A septal infarct is an area of dead tissue in the septum of the heart, which is a wall of tissue dividing the two sides of the heart. It happens when there is a blockage or reduction in its blood supply, usually following a heart attack.

An infarct, or infarction, is injured or destroyed tissue in the septum of the heart.

A septal infarct usually happens when there is a blockage or reduction in the blood supply to that area, most often due to a heart attack.

This article explains septal infarct and looks at some of the possible causes, symptoms, and outlook.

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Septal infarction is when blood supply to the septum of the heart, the muscular wall that divides the left and right sides of the heart, becomes blocked, typically due to myocardial infarction.

Myocardial infarction is the medical term for a heart attack. Septal infarct refers to the resulting area of dead tissue.

For many people, the only signs of possible septal infarct are the heart attack symptoms that caused it.

Common heart attack symptoms include:

Heart attack symptoms can vary widely from person to person, and they may not always include the classic crushing chest pain.

The intensity of symptoms can also range from mild discomfort to severe pain. Recognizing these variations is crucial for early detection and timely medical intervention.

Doctors may diagnose septal infarct after they perform an electrocardiogram (ECG or EKG).

An ECG uses electrodes to measure the heart’s electrical activity, which can help healthcare professionals spot cardiac abnormalities such as heart damage. An ECG is a common test following a heart attack and can detect damage to the heart.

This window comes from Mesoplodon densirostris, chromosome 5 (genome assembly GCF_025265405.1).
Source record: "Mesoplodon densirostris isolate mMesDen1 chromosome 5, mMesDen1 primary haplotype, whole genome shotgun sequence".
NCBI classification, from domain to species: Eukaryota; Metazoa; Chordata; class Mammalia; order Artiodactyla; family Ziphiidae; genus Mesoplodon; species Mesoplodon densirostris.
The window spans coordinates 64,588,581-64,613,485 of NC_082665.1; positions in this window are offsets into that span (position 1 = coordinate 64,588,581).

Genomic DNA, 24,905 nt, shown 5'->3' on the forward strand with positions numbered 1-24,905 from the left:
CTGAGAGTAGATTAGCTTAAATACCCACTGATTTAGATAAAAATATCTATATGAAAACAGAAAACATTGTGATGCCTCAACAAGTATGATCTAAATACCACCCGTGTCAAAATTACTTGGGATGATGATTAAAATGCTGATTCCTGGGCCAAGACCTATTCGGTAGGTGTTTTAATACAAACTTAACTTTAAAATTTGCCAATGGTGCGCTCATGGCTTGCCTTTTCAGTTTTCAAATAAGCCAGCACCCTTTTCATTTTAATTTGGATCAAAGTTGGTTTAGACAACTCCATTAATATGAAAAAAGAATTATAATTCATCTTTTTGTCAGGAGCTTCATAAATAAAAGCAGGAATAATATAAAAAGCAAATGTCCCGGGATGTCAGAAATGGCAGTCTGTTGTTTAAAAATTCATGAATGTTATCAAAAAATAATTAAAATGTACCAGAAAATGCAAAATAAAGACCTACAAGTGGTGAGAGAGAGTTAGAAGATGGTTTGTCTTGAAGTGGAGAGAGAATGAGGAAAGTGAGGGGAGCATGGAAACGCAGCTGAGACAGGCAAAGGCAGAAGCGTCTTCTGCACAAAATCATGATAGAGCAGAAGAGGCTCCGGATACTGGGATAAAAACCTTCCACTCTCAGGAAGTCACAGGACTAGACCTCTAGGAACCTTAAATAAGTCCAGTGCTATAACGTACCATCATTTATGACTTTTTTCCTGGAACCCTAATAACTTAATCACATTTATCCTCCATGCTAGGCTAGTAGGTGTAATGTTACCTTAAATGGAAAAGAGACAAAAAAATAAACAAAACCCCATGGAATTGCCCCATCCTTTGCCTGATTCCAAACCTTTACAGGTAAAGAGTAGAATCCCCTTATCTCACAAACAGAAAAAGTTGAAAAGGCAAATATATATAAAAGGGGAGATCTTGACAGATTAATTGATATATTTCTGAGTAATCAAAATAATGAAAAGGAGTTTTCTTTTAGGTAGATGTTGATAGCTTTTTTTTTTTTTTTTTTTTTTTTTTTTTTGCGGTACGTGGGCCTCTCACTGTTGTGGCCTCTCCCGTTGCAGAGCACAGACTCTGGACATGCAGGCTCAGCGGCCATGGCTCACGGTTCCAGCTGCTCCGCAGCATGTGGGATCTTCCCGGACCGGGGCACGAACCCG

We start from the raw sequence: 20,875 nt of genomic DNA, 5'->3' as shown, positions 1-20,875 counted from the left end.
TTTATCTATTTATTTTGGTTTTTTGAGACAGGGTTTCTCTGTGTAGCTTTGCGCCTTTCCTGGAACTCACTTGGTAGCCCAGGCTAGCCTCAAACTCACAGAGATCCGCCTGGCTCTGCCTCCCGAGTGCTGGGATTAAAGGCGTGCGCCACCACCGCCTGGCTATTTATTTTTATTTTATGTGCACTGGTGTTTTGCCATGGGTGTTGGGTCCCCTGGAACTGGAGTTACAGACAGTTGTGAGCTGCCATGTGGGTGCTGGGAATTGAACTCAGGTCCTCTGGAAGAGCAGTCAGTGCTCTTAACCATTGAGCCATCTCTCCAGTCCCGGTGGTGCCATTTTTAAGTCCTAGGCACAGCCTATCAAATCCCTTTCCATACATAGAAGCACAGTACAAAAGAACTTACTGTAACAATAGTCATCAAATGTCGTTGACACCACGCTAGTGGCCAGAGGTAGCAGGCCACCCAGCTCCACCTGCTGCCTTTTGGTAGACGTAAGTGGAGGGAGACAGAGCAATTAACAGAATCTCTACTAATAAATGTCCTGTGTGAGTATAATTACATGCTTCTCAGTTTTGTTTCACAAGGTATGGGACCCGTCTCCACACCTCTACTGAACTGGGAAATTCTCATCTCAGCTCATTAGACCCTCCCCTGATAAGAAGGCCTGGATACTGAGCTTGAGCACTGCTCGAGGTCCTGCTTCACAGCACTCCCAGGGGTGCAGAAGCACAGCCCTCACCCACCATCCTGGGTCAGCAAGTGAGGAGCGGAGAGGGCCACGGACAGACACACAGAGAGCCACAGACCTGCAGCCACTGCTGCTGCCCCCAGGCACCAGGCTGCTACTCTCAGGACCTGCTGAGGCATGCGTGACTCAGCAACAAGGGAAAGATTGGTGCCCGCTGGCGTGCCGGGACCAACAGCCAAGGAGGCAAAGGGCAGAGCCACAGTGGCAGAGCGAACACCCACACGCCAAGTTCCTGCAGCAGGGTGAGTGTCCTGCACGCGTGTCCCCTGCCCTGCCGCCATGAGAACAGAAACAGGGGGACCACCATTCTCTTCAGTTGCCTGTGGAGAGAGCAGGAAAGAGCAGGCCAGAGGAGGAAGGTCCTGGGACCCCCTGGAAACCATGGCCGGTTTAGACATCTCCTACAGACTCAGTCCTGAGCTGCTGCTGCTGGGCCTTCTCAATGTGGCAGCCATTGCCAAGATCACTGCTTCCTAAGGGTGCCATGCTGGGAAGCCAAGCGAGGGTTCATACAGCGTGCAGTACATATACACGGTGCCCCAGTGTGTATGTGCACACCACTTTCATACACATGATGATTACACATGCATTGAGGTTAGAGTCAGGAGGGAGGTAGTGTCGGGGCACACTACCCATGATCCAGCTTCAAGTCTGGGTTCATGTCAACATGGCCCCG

Learn about abnormal ECG results.

Each side of the heart has a primary coronary artery that supplies blood to the cardiac muscle. A reduced blood flow or a blockage in one of those arteries can lead to a heart attack. If the blockage affects blood supply to the septum, it may result in a septal infarct.

Heart attack is the usual cause of septal infarction, and coronary artery disease is the most common cause of heart attack.

Some risk factors for heart disease are unavoidable, including age and family history.

Other risk factors, which may be controllable to some extent, include:

It is rare to have septal infarction without a preceding heart attack.

Treatment for septal infarct typically involves a combination of medications to improve blood pressure or cholesterol. People can also make lifestyle modifications to improve their cardiovascular health, such as:

Some cases may require percutaneous coronary intervention or a stent placement to open blocked coronary arteries and restore blood flow to the damaged septal area.

Read about ways to improve heart health.

The outlook for septal infarct depends on various factors, from the extent of damage to the heart and the location of the septal infarct to the person’s overall health and wellness.

Ideally, any medications and lifestyle modifications a person’s doctor prescribes after a heart attack will help lower the risk of cardiovascular disease and another heart attack.

However, in rare cases, people experience ventricular septal rupture (VSR), where the septum that separates the two ventricular chambers tears. The outlook for VSR depends on the size of the tear and how quickly the person receives medical attention.

Septal infarct is localized heart tissue damage within the septum of the heart, the heart’s dividing muscular wall. It is often due to reduced blood flow following a heart attack and causes symptoms such as chest pain, shortness of breath, and fatigue.

Diagnosis involves tests such as an ECG, and timely treatment aims to restore blood flow and enhance heart function.

People with a septal infarct can make lifestyle modifications, such as being physically active, managing stress, and avoiding saturated fats.